IPL 2014 May 12, 2014

Auction strategy to blame for Mumbai's decline?

The muddled thought process at the auction resulted in Mumbai Indians left with not enough cash to buy solid domestic players

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With three wins from nine matches, defending champions Mumbai Indians have the proverbial mountain to climb for a place in this year's knockouts. Their play has been patchy but were the seeds of this torrid summer sown earlier in the year by the retention and auction strategy adopted by the franchise?

Owned by one of the world's richest families, this team has historically thrived in their profligacy. This year though, flummoxed by revised auction rules, the franchise found itself in an unusual situation - of being one among eight equals.

In a carefully considered decision, the IPL allowed each franchise to retain up to five of its players but if you did so, your purse of 60 crore rupees was reduced by 39 crores, i.e. nearly two-thirds.

Mumbai were one of three franchises that retained five players but at auction table, they wandered into habitual profligacy. Mumbai's four most expensive purchases were Mike Hussey (5 crores), Corey Anderson (4.5 crores), Pragyan Ojha (3.25 crores) and Zaheer Khan (2.60 crores).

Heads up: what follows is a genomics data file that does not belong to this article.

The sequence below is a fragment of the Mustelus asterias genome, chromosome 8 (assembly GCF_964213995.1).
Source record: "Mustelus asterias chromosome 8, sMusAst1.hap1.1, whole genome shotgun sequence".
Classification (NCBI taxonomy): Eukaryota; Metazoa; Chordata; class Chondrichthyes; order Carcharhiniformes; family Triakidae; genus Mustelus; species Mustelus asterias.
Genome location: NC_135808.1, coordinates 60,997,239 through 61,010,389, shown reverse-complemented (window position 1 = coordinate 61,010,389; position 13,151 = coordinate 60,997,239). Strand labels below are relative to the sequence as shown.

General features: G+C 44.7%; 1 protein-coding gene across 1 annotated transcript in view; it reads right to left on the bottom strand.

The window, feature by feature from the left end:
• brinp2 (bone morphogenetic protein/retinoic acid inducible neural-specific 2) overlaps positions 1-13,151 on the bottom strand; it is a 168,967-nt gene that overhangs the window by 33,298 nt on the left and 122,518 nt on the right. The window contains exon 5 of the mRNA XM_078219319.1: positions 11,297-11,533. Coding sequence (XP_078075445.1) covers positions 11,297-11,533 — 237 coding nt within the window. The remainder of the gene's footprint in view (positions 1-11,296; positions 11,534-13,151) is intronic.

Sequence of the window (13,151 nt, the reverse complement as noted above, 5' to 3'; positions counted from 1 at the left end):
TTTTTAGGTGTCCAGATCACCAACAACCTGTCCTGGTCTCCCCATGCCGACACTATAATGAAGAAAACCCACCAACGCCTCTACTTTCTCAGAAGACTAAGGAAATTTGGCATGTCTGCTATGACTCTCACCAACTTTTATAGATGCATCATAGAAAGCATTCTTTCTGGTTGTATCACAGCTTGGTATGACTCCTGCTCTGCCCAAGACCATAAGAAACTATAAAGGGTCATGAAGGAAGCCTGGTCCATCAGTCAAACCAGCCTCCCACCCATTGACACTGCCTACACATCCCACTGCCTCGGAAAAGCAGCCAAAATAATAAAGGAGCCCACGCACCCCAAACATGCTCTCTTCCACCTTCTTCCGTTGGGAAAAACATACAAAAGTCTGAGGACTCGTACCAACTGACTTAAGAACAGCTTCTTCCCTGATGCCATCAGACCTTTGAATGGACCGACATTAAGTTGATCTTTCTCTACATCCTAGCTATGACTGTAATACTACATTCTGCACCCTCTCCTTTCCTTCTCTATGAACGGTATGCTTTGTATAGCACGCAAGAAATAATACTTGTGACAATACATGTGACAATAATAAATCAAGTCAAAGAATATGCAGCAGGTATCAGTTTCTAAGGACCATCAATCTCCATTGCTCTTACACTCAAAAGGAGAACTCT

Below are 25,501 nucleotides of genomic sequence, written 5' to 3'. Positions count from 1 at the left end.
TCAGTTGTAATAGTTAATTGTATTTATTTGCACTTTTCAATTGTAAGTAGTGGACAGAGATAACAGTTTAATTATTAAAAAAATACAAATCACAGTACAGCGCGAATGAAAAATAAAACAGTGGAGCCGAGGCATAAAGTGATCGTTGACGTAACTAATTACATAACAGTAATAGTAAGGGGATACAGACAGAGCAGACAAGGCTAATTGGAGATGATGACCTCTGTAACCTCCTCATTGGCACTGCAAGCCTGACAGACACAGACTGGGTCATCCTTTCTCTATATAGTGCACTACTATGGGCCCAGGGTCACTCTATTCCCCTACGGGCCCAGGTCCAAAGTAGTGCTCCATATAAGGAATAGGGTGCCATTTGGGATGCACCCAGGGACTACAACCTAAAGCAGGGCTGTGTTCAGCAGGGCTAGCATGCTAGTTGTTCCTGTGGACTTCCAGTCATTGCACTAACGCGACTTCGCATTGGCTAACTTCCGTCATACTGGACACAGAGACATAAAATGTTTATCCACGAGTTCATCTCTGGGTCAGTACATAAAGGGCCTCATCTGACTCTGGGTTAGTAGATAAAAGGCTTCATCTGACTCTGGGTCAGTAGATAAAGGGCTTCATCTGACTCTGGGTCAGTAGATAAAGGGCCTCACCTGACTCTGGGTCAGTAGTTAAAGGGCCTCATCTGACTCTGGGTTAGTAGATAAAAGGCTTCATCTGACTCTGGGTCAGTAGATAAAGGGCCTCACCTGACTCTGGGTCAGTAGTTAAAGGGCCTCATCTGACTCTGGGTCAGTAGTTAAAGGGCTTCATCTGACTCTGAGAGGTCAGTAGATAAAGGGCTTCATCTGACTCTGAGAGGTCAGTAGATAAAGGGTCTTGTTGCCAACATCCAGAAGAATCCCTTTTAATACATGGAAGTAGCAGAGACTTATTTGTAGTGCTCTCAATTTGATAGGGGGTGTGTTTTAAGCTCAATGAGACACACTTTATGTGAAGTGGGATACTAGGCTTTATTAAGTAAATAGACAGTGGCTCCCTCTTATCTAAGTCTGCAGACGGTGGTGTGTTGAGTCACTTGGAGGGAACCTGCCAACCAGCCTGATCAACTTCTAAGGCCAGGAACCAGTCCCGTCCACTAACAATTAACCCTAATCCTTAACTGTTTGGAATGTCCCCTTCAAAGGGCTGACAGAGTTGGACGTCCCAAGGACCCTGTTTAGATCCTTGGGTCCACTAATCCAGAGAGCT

Besides Anderson, none of the others were likely to make a sustained impact and haven't. Hussey has been sitting out after four games that fetched him 30 runs at 7.50. Zaheer was ruled out with a shoulder injury but in six games, he took 5 wickets at nearly 30 runs apiece. Ojha has taken one wicket in six games at an economy rate of 8.65.

The muddled thought process at the auction resulted in their salary bill for just nine players ballooning up to 54.35 crore rupees and left them with just 5.65 crores for the rest of the squad. With uncapped Indian players part of the auction unlike previous seasons, it was an invitation for trouble.